Configure your backup settings and add the Storage Gateway’s file share path as the Network path for backup folder and local path to the folder. For this post, testlogshipping is the S3 bucket used by Storage Gateway and LogShippingBackup is the folder within the S3 bucket that stores the log files.
Set the interval of the SQL Server log backup schedule. For this post, we set it to 15 minutes.

Click OK to save the log shipping backup configuration settings.

Repeat steps 9-13 to enable log shipping for all user databases that you want to restore to Amazon RDS for SQL Server.
Verify that the SQL Server jobs are created for log shipping by checking under SQL Server Agent jobs in SSMS.
Open the folder location for the Storage Gateway file share and verify the files are created successfully.

Configure Amazon RDS for SQL Server for native backup and restore

To perform native restores on Amazon RDS, we must add an option group that has the SQLSERVER_BACKUP_RESTORE option on the Amazon RDS database instance.

On the Amazon RDS console, choose Option Groups in the navigation pane.
Choose Create group.
Enter the name, description, engine, and engine version of your server.
Choose Create.
Select the option group that you created, then choose Add Option.
Associate the option group with the DB instance by choosing Databases in the navigation pane, then choose the instance to back up.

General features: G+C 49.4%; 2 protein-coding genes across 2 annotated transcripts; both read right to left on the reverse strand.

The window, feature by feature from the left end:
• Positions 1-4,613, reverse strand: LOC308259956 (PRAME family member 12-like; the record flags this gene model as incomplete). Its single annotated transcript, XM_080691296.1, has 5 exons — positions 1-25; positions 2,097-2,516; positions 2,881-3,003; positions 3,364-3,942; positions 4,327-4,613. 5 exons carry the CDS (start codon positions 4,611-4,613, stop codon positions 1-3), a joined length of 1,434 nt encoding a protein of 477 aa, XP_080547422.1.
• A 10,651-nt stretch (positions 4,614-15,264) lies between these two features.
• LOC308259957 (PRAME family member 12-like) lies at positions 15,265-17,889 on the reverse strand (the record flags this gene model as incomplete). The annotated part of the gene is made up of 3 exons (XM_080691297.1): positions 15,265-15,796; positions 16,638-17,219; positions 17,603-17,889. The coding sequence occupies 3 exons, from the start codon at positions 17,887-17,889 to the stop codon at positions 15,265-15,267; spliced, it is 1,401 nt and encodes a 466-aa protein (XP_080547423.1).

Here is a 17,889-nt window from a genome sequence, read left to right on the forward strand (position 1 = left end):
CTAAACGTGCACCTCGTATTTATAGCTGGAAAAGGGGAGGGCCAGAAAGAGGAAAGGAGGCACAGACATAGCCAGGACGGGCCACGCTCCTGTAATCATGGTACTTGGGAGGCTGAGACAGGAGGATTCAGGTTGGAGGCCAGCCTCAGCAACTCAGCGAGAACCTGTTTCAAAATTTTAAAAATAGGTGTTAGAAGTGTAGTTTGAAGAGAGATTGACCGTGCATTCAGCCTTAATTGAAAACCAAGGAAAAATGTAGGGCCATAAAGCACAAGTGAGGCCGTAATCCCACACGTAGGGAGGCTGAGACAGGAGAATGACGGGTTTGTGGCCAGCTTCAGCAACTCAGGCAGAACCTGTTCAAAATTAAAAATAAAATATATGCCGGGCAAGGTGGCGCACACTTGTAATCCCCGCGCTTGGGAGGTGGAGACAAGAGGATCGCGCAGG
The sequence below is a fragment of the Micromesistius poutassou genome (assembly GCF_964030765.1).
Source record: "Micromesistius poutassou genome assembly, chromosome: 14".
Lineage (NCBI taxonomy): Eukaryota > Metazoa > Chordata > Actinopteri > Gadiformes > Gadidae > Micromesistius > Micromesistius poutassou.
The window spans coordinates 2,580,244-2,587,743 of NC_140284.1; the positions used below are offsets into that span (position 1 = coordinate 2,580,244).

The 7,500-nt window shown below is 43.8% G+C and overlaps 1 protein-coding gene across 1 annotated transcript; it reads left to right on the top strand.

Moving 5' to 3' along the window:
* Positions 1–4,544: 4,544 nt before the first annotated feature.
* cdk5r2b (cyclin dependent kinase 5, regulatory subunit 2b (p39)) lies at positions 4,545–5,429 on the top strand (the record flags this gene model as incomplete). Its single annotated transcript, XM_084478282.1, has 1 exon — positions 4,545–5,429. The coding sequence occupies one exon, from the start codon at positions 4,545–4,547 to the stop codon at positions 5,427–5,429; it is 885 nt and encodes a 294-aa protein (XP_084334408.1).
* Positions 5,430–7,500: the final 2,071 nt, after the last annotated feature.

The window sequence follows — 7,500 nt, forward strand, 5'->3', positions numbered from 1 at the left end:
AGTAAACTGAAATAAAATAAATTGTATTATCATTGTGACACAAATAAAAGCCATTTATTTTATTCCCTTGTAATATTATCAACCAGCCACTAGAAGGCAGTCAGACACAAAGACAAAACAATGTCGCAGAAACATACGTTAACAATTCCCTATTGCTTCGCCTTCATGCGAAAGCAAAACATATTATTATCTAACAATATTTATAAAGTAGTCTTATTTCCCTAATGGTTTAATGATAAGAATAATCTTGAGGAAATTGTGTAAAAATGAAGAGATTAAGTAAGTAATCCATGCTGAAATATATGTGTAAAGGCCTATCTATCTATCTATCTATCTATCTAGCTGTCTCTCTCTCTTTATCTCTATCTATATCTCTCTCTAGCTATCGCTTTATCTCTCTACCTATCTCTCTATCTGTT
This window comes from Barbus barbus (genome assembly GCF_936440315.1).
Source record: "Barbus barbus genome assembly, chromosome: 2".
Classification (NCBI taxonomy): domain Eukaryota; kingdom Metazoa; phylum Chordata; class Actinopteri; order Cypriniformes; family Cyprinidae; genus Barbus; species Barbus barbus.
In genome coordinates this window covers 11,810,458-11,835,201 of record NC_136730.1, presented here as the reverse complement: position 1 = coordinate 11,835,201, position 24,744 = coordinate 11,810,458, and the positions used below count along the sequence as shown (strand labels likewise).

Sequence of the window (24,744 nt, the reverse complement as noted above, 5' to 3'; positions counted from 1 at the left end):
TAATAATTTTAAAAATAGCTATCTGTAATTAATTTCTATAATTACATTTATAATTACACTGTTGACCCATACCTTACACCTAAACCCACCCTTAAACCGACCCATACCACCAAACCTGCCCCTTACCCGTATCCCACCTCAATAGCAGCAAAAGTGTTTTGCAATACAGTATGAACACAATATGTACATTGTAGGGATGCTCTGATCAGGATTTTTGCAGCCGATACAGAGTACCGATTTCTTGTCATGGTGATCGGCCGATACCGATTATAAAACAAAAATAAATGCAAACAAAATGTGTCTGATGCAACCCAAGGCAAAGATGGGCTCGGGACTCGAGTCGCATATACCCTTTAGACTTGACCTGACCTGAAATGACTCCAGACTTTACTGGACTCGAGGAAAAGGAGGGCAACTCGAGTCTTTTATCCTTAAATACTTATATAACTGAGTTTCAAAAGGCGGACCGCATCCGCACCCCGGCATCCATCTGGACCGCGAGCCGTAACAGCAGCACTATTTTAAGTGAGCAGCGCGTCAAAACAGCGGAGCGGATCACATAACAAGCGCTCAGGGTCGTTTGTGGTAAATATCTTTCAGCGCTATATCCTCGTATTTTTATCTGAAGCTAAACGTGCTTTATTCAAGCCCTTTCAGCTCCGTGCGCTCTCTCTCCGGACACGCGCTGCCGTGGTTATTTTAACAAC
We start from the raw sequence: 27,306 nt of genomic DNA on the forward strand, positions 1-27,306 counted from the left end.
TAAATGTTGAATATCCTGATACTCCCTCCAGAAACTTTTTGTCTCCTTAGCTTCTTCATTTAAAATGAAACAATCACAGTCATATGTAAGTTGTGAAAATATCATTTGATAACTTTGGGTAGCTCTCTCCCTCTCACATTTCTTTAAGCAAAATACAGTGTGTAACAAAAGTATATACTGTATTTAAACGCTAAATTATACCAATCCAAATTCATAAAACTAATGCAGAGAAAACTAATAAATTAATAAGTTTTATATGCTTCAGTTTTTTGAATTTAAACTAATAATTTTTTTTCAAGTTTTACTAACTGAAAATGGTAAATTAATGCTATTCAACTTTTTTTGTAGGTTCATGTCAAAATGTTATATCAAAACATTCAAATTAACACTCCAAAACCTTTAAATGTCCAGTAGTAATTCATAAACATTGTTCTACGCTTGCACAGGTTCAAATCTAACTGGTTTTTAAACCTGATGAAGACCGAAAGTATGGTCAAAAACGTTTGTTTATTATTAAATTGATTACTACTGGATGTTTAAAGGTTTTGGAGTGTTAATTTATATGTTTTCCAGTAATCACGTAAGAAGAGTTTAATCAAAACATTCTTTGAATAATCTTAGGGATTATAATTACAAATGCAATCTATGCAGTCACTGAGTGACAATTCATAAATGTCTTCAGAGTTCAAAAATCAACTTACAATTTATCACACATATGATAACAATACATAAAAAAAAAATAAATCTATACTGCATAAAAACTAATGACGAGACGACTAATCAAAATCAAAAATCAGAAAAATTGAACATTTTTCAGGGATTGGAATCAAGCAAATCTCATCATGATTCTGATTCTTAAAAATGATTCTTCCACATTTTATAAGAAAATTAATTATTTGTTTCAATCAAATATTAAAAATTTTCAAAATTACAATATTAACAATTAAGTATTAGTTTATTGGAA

Choose Actions, then choose Modify.
Under Database Options, choose the option group that you created, then choose Apply Immediately and Continue.
Review the information, then choose Modify DB Instance.

This option group modification has no downtime because it doesn’t require an instance reboot.

Set up an Amazon RDS for SQL Server restore job

So far you have configured the backup that takes continuous transaction log backups to Amazon S3. Also, the Amazon RDS instance is configured for native backup and restore. Now you can set up the restore process to initialize the database and apply log backups continuously.

The restore method uses a PowerShell script on the primary instance to verify whether or not the database already exists in the secondary database instance. If it is not present, the script scans through the backup files in Amazon S3 and restores the full backup. It then scans through the backup log history system views in the primary database and identifies the transaction log backup files that must be restored, in the order based on the log sequence number and the backup time. It then checks if the files are available in Amazon S3 and restores those files to the database in the Amazon RDS instance with no recovery.

To set up the restore job, you must have the following prerequisites:

Network connectivity established between the source instances to the AWS environment.
A login with minimum database restore permissions in Amazon RDS for SQL Server and credentials stored in Secrets Manager. For more information, refer to Create and manage secrets with AWS Secrets Manager.
An IAM role with permissions to access the S3 bucket where the backups are stored and to retrieve the credentials of the secret stored in Secrets Manager. For a sample policy statement, see Bucket policy examples.